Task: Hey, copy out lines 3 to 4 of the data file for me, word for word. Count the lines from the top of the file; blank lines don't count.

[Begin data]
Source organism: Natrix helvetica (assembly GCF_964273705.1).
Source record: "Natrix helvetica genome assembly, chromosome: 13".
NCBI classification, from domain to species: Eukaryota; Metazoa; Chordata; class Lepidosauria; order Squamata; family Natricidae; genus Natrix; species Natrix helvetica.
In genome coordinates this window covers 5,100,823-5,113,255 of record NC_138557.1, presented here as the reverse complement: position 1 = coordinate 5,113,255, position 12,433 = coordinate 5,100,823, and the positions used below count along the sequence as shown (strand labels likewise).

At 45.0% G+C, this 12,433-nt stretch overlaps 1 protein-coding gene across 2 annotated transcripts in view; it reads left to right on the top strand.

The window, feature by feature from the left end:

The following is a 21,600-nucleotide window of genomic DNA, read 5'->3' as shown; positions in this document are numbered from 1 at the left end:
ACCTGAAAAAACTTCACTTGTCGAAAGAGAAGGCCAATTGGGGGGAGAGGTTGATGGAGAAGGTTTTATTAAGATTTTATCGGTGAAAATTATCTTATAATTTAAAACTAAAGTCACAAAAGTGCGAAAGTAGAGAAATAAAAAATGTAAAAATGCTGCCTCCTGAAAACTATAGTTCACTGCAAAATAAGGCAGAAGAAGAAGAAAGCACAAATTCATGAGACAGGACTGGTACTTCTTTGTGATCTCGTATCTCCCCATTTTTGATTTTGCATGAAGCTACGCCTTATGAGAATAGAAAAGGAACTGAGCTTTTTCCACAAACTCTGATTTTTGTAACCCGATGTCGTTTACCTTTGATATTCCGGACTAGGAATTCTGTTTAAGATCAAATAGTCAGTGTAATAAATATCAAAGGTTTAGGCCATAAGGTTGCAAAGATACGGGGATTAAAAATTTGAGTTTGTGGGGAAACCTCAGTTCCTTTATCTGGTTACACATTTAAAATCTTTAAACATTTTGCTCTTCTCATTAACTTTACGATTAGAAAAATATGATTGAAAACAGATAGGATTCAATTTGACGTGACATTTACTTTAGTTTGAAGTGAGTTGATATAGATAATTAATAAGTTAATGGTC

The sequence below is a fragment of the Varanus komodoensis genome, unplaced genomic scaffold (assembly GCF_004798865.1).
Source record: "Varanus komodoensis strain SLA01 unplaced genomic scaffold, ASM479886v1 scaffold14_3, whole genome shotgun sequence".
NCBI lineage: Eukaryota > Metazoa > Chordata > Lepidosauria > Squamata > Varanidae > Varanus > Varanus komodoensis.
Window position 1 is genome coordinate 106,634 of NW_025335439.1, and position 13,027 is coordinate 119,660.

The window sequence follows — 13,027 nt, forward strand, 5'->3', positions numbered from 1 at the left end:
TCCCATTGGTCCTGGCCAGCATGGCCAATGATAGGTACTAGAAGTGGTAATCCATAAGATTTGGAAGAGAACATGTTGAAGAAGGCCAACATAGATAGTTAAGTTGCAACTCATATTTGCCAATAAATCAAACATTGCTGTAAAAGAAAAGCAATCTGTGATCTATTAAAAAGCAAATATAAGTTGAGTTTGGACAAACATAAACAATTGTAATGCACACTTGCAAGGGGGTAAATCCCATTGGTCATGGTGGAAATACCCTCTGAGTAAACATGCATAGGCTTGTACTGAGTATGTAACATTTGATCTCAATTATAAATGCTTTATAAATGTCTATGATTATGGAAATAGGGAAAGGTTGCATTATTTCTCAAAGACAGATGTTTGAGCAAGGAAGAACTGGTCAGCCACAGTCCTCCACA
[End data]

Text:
NCBI classification, from domain to species: Eukaryota; Metazoa; Chordata; class Lepidosauria; order Squamata; family Natricidae; genus Natrix; species Natrix helvetica.
In genome coordinates this window covers 5,100,823-5,113,255 of record NC_138557.1, presented here as the reverse complement: position 1 = coordinate 5,113,255, position 12,433 = coordinate 5,100,823, and the positions used below count along the sequence as shown (strand labels likewise).